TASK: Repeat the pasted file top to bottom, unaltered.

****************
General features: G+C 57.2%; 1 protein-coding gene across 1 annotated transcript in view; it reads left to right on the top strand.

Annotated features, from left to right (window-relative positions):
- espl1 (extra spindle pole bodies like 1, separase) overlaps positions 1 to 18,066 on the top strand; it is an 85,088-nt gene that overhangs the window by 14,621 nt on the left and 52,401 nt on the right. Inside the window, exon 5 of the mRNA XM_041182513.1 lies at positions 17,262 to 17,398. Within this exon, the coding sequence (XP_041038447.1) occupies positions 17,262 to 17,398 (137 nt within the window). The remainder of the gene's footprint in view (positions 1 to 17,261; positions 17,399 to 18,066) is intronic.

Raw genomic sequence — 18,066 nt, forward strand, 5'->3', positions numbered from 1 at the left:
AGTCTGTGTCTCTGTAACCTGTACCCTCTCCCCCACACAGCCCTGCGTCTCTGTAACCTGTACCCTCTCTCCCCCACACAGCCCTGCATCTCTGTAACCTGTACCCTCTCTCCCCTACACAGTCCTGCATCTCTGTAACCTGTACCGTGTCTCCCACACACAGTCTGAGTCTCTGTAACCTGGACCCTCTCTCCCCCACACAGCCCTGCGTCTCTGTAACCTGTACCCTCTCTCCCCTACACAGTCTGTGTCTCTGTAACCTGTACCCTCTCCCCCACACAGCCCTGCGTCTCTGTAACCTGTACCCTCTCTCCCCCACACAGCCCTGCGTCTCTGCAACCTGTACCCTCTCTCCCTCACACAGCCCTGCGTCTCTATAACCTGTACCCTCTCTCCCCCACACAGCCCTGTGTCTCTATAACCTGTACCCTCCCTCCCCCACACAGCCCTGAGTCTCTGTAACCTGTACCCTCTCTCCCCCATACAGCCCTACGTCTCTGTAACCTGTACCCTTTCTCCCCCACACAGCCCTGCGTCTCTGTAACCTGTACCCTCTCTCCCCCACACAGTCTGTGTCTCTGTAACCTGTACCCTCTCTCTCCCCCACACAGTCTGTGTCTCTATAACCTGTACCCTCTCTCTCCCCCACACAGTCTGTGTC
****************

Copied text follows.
General features: G+C 57.2%; 1 protein-coding gene across 1 annotated transcript in view; it reads left to right on the top strand.

Annotated features, from left to right (window-relative positions):
- espl1 (extra spindle pole bodies like 1, separase) overlaps positions 1 to 18,066 on the top strand; it is an 85,088-nt gene that overhangs the window by 14,621 nt on the left and 52,401 nt on the right. Inside the window, exon 5 of the mRNA XM_041182513.1 lies at positions 17,262 to 17,398. Within this exon, the coding sequence (XP_041038447.1) occupies positions 17,262 to 17,398 (137 nt within the window). The remainder of the gene's footprint in view (positions 1 to 17,261; positions 17,399 to 18,066) is intronic.

Raw genomic sequence — 18,066 nt, forward strand, 5'->3', positions numbered from 1 at the left:
AGTCTGTGTCTCTGTAACCTGTACCCTCTCCCCCACACAGCCCTGCGTCTCTGTAACCTGTACCCTCTCTCCCCCACACAGCCCTGCATCTCTGTAACCTGTACCCTCTCTCCCCTACACAGTCCTGCATCTCTGTAACCTGTACCGTGTCTCCCACACACAGTCTGAGTCTCTGTAACCTGGACCCTCTCTCCCCCACACAGCCCTGCGTCTCTGTAACCTGTACCCTCTCTCCCCTACACAGTCTGTGTCTCTGTAACCTGTACCCTCTCCCCCACACAGCCCTGCGTCTCTGTAACCTGTACCCTCTCTCCCCCACACAGCCCTGCGTCTCTGCAACCTGTACCCTCTCTCCCTCACACAGCCCTGCGTCTCTATAACCTGTACCCTCTCTCCCCCACACAGCCCTGTGTCTCTATAACCTGTACCCTCCCTCCCCCACACAGCCCTGAGTCTCTGTAACCTGTACCCTCTCTCCCCCATACAGCCCTACGTCTCTGTAACCTGTACCCTTTCTCCCCCACACAGCCCTGCGTCTCTGTAACCTGTACCCTCTCTCCCCCACACAGTCTGTGTCTCTGTAACCTGTACCCTCTCTCTCCCCCACACAGTCTGTGTCTCTATAACCTGTACCCTCTCTCTCCCCCACACAGTCTGTGTC